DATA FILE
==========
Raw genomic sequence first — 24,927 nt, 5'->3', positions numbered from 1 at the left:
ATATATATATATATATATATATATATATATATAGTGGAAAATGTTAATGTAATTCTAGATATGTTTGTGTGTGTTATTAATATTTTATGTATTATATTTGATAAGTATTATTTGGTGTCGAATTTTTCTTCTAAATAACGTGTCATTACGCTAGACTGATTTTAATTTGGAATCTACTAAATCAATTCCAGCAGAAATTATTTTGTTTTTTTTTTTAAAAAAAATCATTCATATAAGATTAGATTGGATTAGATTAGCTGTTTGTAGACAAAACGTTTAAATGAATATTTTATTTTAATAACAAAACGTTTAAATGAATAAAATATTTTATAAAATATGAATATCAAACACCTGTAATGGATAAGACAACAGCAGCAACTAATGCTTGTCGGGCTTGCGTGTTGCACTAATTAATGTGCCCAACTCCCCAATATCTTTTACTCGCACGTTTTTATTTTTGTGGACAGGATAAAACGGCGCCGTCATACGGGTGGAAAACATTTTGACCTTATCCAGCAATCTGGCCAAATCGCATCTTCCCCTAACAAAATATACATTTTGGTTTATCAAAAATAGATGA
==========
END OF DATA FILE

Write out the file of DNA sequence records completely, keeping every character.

Raw genomic sequence first — 24,927 nt, 5'->3', positions numbered from 1 at the left:
ATATATATATATATATATATATATATATATATAGTGGAAAATGTTAATGTAATTCTAGATATGTTTGTGTGTGTTATTAATATTTTATGTATTATATTTGATAAGTATTATTTGGTGTCGAATTTTTCTTCTAAATAACGTGTCATTACGCTAGACTGATTTTAATTTGGAATCTACTAAATCAATTCCAGCAGAAATTATTTTGTTTTTTTTTTTAAAAAAAATCATTCATATAAGATTAGATTGGATTAGATTAGCTGTTTGTAGACAAAACGTTTAAATGAATATTTTATTTTAATAACAAAACGTTTAAATGAATAAAATATTTTATAAAATATGAATATCAAACACCTGTAATGGATAAGACAACAGCAGCAACTAATGCTTGTCGGGCTTGCGTGTTGCACTAATTAATGTGCCCAACTCCCCAATATCTTTTACTCGCACGTTTTTATTTTTGTGGACAGGATAAAACGGCGCCGTCATACGGGTGGAAAACATTTTGACCTTATCCAGCAATCTGGCCAAATCGCATCTTCCCCTAACAAAATATACATTTTGGTTTATCAAAAATAGATGA